Assumption. The correct answer choice is (E)
The stimulus contains the following structure:
- Premise: Sodium increases the risk of heart disease.
Premise: The potassium in plant foods helps reduce that risk.
Conclusion: Eat fresh, rather than canned or frozen, fruit and vegetables.
The author recommends eating fresh, rather than canned fruit and vegetables because the potassium
in plant foods counteracts the malign effects of sodium on your heart. It is entirely unclear why
eating fresh foods would be any better than eating canned or frozen ones. Because this is an
assumption question, the answer you select must contain a statement upon which the argument
depends, i.e. a statement that is necessary for the conclusion to be true. Typically, if you see a new
or “rogue” element in the conclusion, look for a Supporter assumption answer that links the new
element back to the premises. Since the distinction between fresh and canned plant foods did not
appear anywhere else in the argument, the Supporter assumption must state that fresh fruit and
vegetables contain more potassium than canned or frozen ones.
This prephrase reveals answer choice (E) to be correct.
Answer choice (A): This answer choice contains the wrong comparison: the higher proportion of
potassium to sodium in fresh fruit and vegetables does not mean that eating such foods will provide
us with a greater amount of potassium than canned or frozen ones. This comparison has no bearing
on whether we are better off eating one type of food over another.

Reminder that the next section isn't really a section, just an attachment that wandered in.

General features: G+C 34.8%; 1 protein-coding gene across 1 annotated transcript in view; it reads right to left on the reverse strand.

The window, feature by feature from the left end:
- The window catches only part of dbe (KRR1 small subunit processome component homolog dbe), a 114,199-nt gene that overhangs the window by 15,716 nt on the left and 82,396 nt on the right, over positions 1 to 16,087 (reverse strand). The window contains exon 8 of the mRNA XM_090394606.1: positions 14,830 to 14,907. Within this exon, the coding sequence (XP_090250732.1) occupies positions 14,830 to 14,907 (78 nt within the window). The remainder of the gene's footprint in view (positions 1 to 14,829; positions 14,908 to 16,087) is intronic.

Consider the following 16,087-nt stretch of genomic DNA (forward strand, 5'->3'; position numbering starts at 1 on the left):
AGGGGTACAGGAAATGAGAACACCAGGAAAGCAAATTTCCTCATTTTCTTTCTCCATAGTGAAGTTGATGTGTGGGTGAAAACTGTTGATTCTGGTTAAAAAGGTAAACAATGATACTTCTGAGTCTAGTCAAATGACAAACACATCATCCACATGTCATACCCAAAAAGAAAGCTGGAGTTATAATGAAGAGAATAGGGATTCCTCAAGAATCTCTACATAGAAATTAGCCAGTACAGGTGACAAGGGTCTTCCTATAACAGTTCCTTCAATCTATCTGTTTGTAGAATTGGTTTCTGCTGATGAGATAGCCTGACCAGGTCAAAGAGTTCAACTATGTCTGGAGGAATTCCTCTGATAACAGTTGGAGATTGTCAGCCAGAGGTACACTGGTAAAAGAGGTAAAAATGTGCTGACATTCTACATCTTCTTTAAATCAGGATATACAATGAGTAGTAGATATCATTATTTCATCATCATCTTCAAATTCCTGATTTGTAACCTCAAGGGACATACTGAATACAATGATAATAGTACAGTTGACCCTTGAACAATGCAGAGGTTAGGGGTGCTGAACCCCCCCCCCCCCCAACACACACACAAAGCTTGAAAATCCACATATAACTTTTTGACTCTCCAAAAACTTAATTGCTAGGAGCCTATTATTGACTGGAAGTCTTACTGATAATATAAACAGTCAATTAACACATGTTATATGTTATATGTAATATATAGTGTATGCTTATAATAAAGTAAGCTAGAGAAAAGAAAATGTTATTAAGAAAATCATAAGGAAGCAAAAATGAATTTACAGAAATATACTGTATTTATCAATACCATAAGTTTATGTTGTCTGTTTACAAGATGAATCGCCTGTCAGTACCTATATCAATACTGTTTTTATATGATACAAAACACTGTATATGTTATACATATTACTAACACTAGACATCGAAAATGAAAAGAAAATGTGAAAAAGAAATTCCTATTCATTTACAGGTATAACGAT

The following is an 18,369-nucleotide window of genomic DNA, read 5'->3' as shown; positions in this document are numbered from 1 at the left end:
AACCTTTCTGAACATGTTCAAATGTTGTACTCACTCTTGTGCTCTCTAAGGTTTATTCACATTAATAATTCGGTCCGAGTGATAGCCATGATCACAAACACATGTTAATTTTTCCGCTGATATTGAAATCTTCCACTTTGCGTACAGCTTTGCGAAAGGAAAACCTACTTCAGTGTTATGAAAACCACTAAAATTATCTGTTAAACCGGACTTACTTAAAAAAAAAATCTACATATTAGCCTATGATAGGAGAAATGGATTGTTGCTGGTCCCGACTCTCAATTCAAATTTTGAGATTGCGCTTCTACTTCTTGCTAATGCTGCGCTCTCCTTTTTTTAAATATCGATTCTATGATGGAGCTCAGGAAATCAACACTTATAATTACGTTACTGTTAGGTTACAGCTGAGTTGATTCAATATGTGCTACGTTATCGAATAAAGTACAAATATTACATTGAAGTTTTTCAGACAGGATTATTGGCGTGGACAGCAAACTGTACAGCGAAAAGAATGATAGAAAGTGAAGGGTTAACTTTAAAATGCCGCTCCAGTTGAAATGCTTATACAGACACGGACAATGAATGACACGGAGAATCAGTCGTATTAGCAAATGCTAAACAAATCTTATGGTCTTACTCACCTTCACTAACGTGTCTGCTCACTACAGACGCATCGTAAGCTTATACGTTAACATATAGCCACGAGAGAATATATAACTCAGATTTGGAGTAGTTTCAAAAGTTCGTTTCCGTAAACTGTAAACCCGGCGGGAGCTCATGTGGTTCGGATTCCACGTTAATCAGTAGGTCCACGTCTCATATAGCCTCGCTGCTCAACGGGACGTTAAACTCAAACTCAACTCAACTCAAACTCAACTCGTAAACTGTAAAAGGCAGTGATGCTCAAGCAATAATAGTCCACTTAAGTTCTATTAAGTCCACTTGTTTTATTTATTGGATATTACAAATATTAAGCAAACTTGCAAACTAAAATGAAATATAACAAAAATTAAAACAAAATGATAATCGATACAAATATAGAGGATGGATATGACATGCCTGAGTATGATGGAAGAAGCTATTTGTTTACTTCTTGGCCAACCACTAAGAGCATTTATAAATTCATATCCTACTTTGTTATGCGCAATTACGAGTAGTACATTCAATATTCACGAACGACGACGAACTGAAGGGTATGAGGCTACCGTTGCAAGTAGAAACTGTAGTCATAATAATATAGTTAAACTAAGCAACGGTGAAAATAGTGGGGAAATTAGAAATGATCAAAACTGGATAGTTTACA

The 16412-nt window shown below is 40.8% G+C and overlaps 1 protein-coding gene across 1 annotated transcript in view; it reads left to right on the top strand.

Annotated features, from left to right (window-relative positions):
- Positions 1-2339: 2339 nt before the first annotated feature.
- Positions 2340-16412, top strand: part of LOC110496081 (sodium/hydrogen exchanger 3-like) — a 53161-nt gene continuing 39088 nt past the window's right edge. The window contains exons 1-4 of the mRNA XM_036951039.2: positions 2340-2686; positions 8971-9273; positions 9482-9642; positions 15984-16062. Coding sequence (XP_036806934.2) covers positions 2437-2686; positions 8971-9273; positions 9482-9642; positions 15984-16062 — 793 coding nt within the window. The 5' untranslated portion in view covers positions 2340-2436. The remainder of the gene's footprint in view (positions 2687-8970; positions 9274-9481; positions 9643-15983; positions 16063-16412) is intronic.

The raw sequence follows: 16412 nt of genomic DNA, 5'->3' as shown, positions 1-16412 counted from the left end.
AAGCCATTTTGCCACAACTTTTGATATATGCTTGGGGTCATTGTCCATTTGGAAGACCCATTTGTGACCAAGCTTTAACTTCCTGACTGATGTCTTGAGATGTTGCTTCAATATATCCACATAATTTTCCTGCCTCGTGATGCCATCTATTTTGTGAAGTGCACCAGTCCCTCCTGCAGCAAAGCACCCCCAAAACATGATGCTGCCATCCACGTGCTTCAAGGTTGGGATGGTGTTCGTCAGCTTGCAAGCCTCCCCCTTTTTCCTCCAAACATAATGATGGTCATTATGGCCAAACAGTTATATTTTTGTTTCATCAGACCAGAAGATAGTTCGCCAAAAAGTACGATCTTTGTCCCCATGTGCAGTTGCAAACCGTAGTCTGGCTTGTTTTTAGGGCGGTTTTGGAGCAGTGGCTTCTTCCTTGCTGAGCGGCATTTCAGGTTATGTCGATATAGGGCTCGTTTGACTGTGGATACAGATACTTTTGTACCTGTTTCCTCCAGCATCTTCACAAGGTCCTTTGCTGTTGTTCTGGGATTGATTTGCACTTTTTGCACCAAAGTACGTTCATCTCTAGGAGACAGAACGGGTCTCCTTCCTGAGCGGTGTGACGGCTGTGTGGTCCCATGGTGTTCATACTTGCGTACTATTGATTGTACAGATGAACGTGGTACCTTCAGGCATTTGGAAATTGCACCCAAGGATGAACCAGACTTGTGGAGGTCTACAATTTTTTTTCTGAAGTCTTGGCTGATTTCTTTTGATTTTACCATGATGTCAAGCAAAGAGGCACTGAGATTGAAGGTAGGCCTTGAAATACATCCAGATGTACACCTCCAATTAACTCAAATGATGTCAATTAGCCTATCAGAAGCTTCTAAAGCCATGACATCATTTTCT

Answer choice (B): This answer choice may seem attractive because it lends further credibility to
the recommendation that eating fresh fruit and vegetables is better than eating canned or frozen
ones. Indeed, if manufacturers often add sodium to canned or frozen foods, and sodium consumption
increases the risk of developing heart disease, it becomes even more likely that eating such foods is
bad for us. However, just because a statement supports the author’s conclusion does not mean it is
necessary for the conclusion to be true. Apply the Assumption Negation Technique and ask yourself,
“What would the author say to this negation?”
- Food processing businesses rarely add sodium to foods being canned or
The logical opposite of answer choice (B) implies that canned or frozen foods would have a
comparable amount of sodium to fresh fruit and vegetables, because no sodium would be added
during the manufacturing process. Nevertheless, it is still possible that fresh foods contain more
potassium than do canned or frozen ones. Since the potassium in plant foods helps to counteract the
effects of sodium, it is still possible that eating fresh fruit and vegetables is better for us.
Because the logical opposite of answer choice (B) does not weaken the conclusion of the argument,
answer choice (B) does not contain an assumption upon which the argument depends.
Answer choice (C): Whether potassium is the only mineral that helps to prevent sodium’s malign
effects has no bearing on the conclusion of the argument.
Savvy test takers would eliminate answer choice (C) immediately, because it does not make any
mention of the rogue element in the conclusion (“fresh fruit and vegetables”). Given that Supporters
connect new elements, one would suspect that the correct answer would include this element.
Answer choice (D): This is another attractive answer choice, because it supports the central premise
that potassium in plant foods protects against heart disease. As with answer choice (B), however, this
statement is not necessary for the conclusion to be true. Even if potassium in fruit and vegetables
did have some negative side effects, it is still possible that in moderate amounts it helps to prevent
sodium’s malign effects, or that the benefits outweigh the costs. Because the logical opposite of
answer choice (D) does not weaken the conclusion of the argument, this answer choice does not
contain an assumption upon which the argument depends.
Answer choice (E): This is the correct answer choice. Try the Assumption Negation Technique—
if fresh fruit and vegetables do not contain any more potassium than canned or frozen ones, the
author’s recommendation would make no sense.